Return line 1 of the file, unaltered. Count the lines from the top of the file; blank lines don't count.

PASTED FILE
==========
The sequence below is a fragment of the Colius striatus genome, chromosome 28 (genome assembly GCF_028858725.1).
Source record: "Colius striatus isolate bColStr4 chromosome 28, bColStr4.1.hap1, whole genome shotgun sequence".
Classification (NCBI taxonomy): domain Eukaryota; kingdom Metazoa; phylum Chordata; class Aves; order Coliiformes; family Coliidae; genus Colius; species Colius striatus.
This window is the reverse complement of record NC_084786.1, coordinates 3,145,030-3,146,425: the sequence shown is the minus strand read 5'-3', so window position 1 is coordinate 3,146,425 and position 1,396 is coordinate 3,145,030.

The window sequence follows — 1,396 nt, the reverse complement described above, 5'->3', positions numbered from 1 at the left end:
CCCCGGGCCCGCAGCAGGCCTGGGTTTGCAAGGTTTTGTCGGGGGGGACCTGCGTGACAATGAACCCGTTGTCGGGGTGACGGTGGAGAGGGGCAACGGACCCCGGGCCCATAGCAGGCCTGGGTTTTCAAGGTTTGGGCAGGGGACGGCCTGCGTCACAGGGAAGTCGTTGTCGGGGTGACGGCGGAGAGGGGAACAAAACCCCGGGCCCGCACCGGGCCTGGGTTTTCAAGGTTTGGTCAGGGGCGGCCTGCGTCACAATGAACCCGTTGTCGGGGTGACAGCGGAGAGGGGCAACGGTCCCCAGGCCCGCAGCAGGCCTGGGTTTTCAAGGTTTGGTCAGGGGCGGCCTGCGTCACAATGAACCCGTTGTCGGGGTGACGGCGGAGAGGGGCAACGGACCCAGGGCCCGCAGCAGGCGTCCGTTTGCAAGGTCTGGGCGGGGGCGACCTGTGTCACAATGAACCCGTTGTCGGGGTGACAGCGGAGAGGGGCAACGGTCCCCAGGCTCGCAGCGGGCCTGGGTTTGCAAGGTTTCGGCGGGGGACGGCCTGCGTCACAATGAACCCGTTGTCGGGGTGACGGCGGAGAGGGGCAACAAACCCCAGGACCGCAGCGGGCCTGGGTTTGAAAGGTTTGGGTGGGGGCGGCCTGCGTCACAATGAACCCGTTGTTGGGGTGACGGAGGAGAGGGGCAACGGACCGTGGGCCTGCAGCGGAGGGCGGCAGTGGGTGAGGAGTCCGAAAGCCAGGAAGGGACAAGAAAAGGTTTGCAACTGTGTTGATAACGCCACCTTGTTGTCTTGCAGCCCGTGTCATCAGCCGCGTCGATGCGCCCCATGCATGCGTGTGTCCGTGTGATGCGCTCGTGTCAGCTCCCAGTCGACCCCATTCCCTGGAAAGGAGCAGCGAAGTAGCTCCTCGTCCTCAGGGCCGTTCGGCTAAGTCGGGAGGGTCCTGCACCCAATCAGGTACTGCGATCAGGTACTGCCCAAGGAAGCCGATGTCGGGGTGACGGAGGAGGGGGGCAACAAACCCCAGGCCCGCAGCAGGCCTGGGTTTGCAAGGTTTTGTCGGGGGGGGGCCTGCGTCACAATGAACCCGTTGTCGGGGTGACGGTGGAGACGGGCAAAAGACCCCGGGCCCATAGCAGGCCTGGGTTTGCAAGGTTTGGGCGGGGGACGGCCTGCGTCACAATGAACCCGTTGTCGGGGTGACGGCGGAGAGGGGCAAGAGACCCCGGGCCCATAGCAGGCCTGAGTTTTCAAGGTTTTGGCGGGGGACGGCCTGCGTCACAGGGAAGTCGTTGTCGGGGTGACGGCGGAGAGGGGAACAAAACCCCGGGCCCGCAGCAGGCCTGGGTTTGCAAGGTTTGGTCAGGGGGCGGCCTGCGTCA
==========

The sequence below is a fragment of the Colius striatus genome, chromosome 28 (genome assembly GCF_028858725.1).